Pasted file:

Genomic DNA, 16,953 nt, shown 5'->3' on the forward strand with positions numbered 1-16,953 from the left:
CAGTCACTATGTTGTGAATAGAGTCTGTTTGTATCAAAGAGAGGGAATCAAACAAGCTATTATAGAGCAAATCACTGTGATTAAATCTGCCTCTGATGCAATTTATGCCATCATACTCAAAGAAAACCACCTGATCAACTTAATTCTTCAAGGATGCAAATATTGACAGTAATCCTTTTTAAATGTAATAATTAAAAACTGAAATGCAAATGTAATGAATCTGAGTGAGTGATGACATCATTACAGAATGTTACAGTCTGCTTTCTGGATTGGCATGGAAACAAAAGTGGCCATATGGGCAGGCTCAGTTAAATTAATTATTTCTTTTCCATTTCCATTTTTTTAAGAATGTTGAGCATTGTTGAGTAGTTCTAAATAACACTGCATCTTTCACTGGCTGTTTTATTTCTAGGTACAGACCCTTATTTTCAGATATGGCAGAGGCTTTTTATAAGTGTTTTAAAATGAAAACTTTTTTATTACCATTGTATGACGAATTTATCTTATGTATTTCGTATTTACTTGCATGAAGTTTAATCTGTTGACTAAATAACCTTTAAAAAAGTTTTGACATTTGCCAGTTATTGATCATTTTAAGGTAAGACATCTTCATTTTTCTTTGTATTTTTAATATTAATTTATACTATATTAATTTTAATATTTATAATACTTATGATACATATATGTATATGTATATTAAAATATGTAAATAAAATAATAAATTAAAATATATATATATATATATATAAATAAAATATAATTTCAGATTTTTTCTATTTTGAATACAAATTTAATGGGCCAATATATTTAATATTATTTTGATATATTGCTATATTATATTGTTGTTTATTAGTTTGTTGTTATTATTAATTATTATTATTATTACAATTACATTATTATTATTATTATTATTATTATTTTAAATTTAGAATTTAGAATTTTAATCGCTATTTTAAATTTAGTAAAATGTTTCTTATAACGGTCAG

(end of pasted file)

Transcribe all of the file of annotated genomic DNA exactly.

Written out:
Genomic DNA, 16,953 nt, shown 5'->3' on the forward strand with positions numbered 1-16,953 from the left:
CAGTCACTATGTTGTGAATAGAGTCTGTTTGTATCAAAGAGAGGGAATCAAACAAGCTATTATAGAGCAAATCACTGTGATTAAATCTGCCTCTGATGCAATTTATGCCATCATACTCAAAGAAAACCACCTGATCAACTTAATTCTTCAAGGATGCAAATATTGACAGTAATCCTTTTTAAATGTAATAATTAAAAACTGAAATGCAAATGTAATGAATCTGAGTGAGTGATGACATCATTACAGAATGTTACAGTCTGCTTTCTGGATTGGCATGGAAACAAAAGTGGCCATATGGGCAGGCTCAGTTAAATTAATTATTTCTTTTCCATTTCCATTTTTTTAAGAATGTTGAGCATTGTTGAGTAGTTCTAAATAACACTGCATCTTTCACTGGCTGTTTTATTTCTAGGTACAGACCCTTATTTTCAGATATGGCAGAGGCTTTTTATAAGTGTTTTAAAATGAAAACTTTTTTATTACCATTGTATGACGAATTTATCTTATGTATTTCGTATTTACTTGCATGAAGTTTAATCTGTTGACTAAATAACCTTTAAAAAAGTTTTGACATTTGCCAGTTATTGATCATTTTAAGGTAAGACATCTTCATTTTTCTTTGTATTTTTAATATTAATTTATACTATATTAATTTTAATATTTATAATACTTATGATACATATATGTATATGTATATTAAAATATGTAAATAAAATAATAAATTAAAATATATATATATATATATATAAATAAAATATAATTTCAGATTTTTTCTATTTTGAATACAAATTTAATGGGCCAATATATTTAATATTATTTTGATATATTGCTATATTATATTGTTGTTTATTAGTTTGTTGTTATTATTAATTATTATTATTATTACAATTACATTATTATTATTATTATTATTATTATTTTAAATTTAGAATTTAGAATTTTAATCGCTATTTTAAATTTAGTAAAATGTTTCTTATAACGGTCAG